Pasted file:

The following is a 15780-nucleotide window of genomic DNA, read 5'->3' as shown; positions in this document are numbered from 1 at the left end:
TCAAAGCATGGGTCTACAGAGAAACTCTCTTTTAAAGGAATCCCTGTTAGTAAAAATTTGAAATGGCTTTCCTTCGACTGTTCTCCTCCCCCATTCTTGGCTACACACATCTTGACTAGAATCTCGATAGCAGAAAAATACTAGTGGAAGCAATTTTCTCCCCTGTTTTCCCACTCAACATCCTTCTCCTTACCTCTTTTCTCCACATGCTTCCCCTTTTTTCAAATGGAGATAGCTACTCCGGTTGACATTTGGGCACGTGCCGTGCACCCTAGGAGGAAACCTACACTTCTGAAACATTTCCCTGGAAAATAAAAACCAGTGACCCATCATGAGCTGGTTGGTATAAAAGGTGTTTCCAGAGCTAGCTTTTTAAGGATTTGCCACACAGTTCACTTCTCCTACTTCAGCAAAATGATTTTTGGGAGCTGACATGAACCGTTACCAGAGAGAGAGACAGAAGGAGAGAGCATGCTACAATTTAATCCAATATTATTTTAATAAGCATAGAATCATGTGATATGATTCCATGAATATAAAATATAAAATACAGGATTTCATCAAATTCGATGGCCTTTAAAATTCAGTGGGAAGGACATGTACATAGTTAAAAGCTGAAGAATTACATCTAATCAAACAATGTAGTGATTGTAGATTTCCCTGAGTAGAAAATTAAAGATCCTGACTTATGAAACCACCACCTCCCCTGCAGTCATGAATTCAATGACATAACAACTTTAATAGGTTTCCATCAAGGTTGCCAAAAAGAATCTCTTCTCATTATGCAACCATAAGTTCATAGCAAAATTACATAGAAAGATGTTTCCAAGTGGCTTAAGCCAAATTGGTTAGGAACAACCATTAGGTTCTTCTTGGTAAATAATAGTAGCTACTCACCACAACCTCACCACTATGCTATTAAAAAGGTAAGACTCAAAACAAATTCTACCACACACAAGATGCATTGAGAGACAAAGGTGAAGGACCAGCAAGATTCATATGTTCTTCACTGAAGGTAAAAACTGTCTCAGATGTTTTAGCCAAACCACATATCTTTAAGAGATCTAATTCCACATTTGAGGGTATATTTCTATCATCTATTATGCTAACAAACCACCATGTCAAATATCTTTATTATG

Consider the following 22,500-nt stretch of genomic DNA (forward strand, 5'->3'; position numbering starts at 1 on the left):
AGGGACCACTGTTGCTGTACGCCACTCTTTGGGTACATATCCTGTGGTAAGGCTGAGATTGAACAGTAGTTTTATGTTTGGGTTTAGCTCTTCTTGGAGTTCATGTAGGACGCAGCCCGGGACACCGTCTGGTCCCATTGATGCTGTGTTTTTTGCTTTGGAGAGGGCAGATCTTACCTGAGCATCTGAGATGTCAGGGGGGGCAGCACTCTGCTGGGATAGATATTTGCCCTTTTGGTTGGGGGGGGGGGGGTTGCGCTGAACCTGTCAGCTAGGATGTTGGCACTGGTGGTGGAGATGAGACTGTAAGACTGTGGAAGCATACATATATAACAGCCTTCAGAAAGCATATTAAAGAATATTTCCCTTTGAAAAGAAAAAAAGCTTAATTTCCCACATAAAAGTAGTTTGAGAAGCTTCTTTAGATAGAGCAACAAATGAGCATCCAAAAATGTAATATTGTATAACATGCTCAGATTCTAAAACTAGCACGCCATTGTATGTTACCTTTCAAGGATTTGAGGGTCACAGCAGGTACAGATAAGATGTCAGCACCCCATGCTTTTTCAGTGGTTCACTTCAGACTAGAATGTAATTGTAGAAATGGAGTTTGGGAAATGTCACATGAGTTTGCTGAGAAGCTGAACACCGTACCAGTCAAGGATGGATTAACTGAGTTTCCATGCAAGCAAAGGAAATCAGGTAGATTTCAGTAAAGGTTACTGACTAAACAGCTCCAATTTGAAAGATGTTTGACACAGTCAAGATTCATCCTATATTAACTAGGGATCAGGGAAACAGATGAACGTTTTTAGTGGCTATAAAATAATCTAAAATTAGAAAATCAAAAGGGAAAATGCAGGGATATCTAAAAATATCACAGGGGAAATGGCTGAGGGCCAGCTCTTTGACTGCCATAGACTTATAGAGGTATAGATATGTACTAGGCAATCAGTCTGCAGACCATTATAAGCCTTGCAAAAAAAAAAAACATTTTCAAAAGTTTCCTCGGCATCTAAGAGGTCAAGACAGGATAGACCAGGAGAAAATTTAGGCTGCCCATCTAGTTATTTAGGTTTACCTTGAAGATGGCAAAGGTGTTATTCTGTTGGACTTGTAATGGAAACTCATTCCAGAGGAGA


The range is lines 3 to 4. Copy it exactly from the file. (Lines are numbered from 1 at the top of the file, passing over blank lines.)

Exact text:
Consider the following 22,500-nt stretch of genomic DNA (forward strand, 5'->3'; position numbering starts at 1 on the left):
AGGGACCACTGTTGCTGTACGCCACTCTTTGGGTACATATCCTGTGGTAAGGCTGAGATTGAACAGTAGTTTTATGTTTGGGTTTAGCTCTTCTTGGAGTTCATGTAGGACGCAGCCCGGGACACCGTCTGGTCCCATTGATGCTGTGTTTTTTGCTTTGGAGAGGGCAGATCTTACCTGAGCATCTGAGATGTCAGGGGGGGCAGCACTCTGCTGGGATAGATATTTGCCCTTTTGGTTGGGGGGGGGGGGGTTGCGCTGAACCTGTCAGCTAGGATGTTGGCACTGGTGGTGGAGATGAGACTGTAAGACTGTGGAAGCATACATATATAACAGCCTTCAGAAAGCATATTAAAGAATATTTCCCTTTGAAAAGAAAAAAAGCTTAATTTCCCACATAAAAGTAGTTTGAGAAGCTTCTTTAGATAGAGCAACAAATGAGCATCCAAAAATGTAATATTGTATAACATGCTCAGATTCTAAAACTAGCACGCCATTGTATGTTACCTTTCAAGGATTTGAGGGTCACAGCAGGTACAGATAAGATGTCAGCACCCCATGCTTTTTCAGTGGTTCACTTCAGACTAGAATGTAATTGTAGAAATGGAGTTTGGGAAATGTCACATGAGTTTGCTGAGAAGCTGAACACCGTACCAGTCAAGGATGGATTAACTGAGTTTCCATGCAAGCAAAGGAAATCAGGTAGATTTCAGTAAAGGTTACTGACTAAACAGCTCCAATTTGAAAGATGTTTGACACAGTCAAGATTCATCCTATATTAACTAGGGATCAGGGAAACAGATGAACGTTTTTAGTGGCTATAAAATAATCTAAAATTAGAAAATCAAAAGGGAAAATGCAGGGATATCTAAAAATATCACAGGGGAAATGGCTGAGGGCCAGCTCTTTGACTGCCATAGACTTATAGAGGTATAGATATGTACTAGGCAATCAGTCTGCAGACCATTATAAGCCTTGCAAAAAAAAAAAACATTTTCAAAAGTTTCCTCGGCATCTAAGAGGTCAAGACAGGATAGACCAGGAGAAAATTTAGGCTGCCCATCTAGTTATTTAGGTTTACCTTGAAGATGGCAAAGGTGTTATTCTGTTGGACTTGTAATGGAAACTCATTCCAGAGGAGA